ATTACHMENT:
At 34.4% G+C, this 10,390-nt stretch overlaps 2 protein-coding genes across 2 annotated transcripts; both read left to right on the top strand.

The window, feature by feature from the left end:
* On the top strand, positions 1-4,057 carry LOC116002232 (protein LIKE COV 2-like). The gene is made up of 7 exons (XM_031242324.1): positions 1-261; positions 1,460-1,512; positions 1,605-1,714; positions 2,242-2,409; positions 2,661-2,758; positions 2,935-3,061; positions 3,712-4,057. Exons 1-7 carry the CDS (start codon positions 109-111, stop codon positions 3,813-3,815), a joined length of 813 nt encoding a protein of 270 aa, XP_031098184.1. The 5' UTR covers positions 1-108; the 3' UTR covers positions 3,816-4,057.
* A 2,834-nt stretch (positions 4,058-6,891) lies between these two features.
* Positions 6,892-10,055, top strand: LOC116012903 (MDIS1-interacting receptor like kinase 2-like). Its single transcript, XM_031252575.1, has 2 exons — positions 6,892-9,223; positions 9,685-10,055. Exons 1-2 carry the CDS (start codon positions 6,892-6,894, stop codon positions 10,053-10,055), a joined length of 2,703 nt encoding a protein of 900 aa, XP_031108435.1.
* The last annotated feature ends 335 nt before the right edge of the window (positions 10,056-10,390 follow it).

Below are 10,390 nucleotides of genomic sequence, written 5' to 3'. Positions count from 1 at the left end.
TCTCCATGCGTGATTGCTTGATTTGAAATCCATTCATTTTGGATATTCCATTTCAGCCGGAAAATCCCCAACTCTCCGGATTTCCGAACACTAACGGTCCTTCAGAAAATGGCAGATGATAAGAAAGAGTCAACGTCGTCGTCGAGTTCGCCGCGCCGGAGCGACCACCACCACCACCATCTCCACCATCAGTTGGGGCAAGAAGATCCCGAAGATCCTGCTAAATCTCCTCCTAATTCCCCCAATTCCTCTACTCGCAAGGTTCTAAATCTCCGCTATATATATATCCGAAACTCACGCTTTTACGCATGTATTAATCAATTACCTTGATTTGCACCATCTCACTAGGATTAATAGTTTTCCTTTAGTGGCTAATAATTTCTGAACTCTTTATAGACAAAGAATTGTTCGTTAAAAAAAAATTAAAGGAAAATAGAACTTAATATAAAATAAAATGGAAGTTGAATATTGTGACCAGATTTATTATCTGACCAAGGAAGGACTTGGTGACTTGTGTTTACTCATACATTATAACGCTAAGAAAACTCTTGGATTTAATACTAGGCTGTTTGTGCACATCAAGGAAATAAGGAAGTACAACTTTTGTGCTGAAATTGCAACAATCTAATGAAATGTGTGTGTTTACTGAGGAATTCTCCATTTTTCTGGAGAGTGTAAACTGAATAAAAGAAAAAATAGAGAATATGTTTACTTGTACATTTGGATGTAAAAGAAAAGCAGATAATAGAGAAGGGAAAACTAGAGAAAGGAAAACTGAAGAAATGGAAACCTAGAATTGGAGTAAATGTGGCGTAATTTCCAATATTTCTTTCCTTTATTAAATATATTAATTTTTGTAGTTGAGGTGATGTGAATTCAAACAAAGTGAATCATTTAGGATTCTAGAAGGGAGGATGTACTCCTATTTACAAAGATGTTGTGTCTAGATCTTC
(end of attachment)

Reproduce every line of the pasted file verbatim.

At 34.4% G+C, this 10,390-nt stretch overlaps 2 protein-coding genes across 2 annotated transcripts; both read left to right on the top strand.

The window, feature by feature from the left end:
* On the top strand, positions 1-4,057 carry LOC116002232 (protein LIKE COV 2-like). The gene is made up of 7 exons (XM_031242324.1): positions 1-261; positions 1,460-1,512; positions 1,605-1,714; positions 2,242-2,409; positions 2,661-2,758; positions 2,935-3,061; positions 3,712-4,057. Exons 1-7 carry the CDS (start codon positions 109-111, stop codon positions 3,813-3,815), a joined length of 813 nt encoding a protein of 270 aa, XP_031098184.1. The 5' UTR covers positions 1-108; the 3' UTR covers positions 3,816-4,057.
* A 2,834-nt stretch (positions 4,058-6,891) lies between these two features.
* Positions 6,892-10,055, top strand: LOC116012903 (MDIS1-interacting receptor like kinase 2-like). Its single transcript, XM_031252575.1, has 2 exons — positions 6,892-9,223; positions 9,685-10,055. Exons 1-2 carry the CDS (start codon positions 6,892-6,894, stop codon positions 10,053-10,055), a joined length of 2,703 nt encoding a protein of 900 aa, XP_031108435.1.
* The last annotated feature ends 335 nt before the right edge of the window (positions 10,056-10,390 follow it).

Below are 10,390 nucleotides of genomic sequence, written 5' to 3'. Positions count from 1 at the left end.
TCTCCATGCGTGATTGCTTGATTTGAAATCCATTCATTTTGGATATTCCATTTCAGCCGGAAAATCCCCAACTCTCCGGATTTCCGAACACTAACGGTCCTTCAGAAAATGGCAGATGATAAGAAAGAGTCAACGTCGTCGTCGAGTTCGCCGCGCCGGAGCGACCACCACCACCACCATCTCCACCATCAGTTGGGGCAAGAAGATCCCGAAGATCCTGCTAAATCTCCTCCTAATTCCCCCAATTCCTCTACTCGCAAGGTTCTAAATCTCCGCTATATATATATCCGAAACTCACGCTTTTACGCATGTATTAATCAATTACCTTGATTTGCACCATCTCACTAGGATTAATAGTTTTCCTTTAGTGGCTAATAATTTCTGAACTCTTTATAGACAAAGAATTGTTCGTTAAAAAAAAATTAAAGGAAAATAGAACTTAATATAAAATAAAATGGAAGTTGAATATTGTGACCAGATTTATTATCTGACCAAGGAAGGACTTGGTGACTTGTGTTTACTCATACATTATAACGCTAAGAAAACTCTTGGATTTAATACTAGGCTGTTTGTGCACATCAAGGAAATAAGGAAGTACAACTTTTGTGCTGAAATTGCAACAATCTAATGAAATGTGTGTGTTTACTGAGGAATTCTCCATTTTTCTGGAGAGTGTAAACTGAATAAAAGAAAAAATAGAGAATATGTTTACTTGTACATTTGGATGTAAAAGAAAAGCAGATAATAGAGAAGGGAAAACTAGAGAAAGGAAAACTGAAGAAATGGAAACCTAGAATTGGAGTAAATGTGGCGTAATTTCCAATATTTCTTTCCTTTATTAAATATATTAATTTTTGTAGTTGAGGTGATGTGAATTCAAACAAAGTGAATCATTTAGGATTCTAGAAGGGAGGATGTACTCCTATTTACAAAGATGTTGTGTCTAGATCTTC